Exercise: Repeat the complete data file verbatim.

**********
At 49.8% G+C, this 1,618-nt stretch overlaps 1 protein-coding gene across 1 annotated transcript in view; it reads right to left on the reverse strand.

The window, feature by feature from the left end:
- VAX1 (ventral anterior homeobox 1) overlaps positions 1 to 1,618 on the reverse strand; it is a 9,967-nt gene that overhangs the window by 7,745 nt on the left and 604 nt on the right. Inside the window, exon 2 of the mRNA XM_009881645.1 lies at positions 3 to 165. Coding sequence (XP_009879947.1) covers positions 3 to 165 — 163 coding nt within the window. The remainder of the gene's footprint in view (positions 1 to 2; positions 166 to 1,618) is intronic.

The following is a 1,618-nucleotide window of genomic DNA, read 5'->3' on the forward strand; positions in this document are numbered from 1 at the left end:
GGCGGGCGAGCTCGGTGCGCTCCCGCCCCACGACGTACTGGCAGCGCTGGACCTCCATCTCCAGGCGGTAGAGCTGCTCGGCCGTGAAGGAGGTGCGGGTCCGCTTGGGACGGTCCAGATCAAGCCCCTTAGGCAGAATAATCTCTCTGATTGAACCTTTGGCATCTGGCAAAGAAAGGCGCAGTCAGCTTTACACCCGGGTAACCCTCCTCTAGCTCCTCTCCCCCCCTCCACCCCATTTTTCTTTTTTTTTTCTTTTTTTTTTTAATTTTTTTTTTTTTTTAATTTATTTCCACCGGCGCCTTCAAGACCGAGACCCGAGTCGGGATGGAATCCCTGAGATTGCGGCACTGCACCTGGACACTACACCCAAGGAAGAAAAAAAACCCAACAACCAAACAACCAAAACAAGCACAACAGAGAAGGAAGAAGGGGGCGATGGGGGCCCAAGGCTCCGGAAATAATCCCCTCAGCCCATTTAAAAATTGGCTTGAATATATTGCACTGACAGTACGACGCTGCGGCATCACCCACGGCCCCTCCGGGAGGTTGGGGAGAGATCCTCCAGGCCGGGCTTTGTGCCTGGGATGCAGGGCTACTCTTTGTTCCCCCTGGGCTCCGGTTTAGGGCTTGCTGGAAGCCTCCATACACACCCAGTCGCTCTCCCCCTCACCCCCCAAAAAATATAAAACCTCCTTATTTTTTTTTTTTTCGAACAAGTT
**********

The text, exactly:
At 49.8% G+C, this 1,618-nt stretch overlaps 1 protein-coding gene across 1 annotated transcript in view; it reads right to left on the reverse strand.

The window, feature by feature from the left end:
- VAX1 (ventral anterior homeobox 1) overlaps positions 1 to 1,618 on the reverse strand; it is a 9,967-nt gene that overhangs the window by 7,745 nt on the left and 604 nt on the right. Inside the window, exon 2 of the mRNA XM_009881645.1 lies at positions 3 to 165. Coding sequence (XP_009879947.1) covers positions 3 to 165 — 163 coding nt within the window. The remainder of the gene's footprint in view (positions 1 to 2; positions 166 to 1,618) is intronic.

The following is a 1,618-nucleotide window of genomic DNA, read 5'->3' on the forward strand; positions in this document are numbered from 1 at the left end:
GGCGGGCGAGCTCGGTGCGCTCCCGCCCCACGACGTACTGGCAGCGCTGGACCTCCATCTCCAGGCGGTAGAGCTGCTCGGCCGTGAAGGAGGTGCGGGTCCGCTTGGGACGGTCCAGATCAAGCCCCTTAGGCAGAATAATCTCTCTGATTGAACCTTTGGCATCTGGCAAAGAAAGGCGCAGTCAGCTTTACACCCGGGTAACCCTCCTCTAGCTCCTCTCCCCCCCTCCACCCCATTTTTCTTTTTTTTTTCTTTTTTTTTTTAATTTTTTTTTTTTTTTAATTTATTTCCACCGGCGCCTTCAAGACCGAGACCCGAGTCGGGATGGAATCCCTGAGATTGCGGCACTGCACCTGGACACTACACCCAAGGAAGAAAAAAAACCCAACAACCAAACAACCAAAACAAGCACAACAGAGAAGGAAGAAGGGGGCGATGGGGGCCCAAGGCTCCGGAAATAATCCCCTCAGCCCATTTAAAAATTGGCTTGAATATATTGCACTGACAGTACGACGCTGCGGCATCACCCACGGCCCCTCCGGGAGGTTGGGGAGAGATCCTCCAGGCCGGGCTTTGTGCCTGGGATGCAGGGCTACTCTTTGTTCCCCCTGGGCTCCGGTTTAGGGCTTGCTGGAAGCCTCCATACACACCCAGTCGCTCTCCCCCTCACCCCCCAAAAAATATAAAACCTCCTTATTTTTTTTTTTTTCGAACAAGTT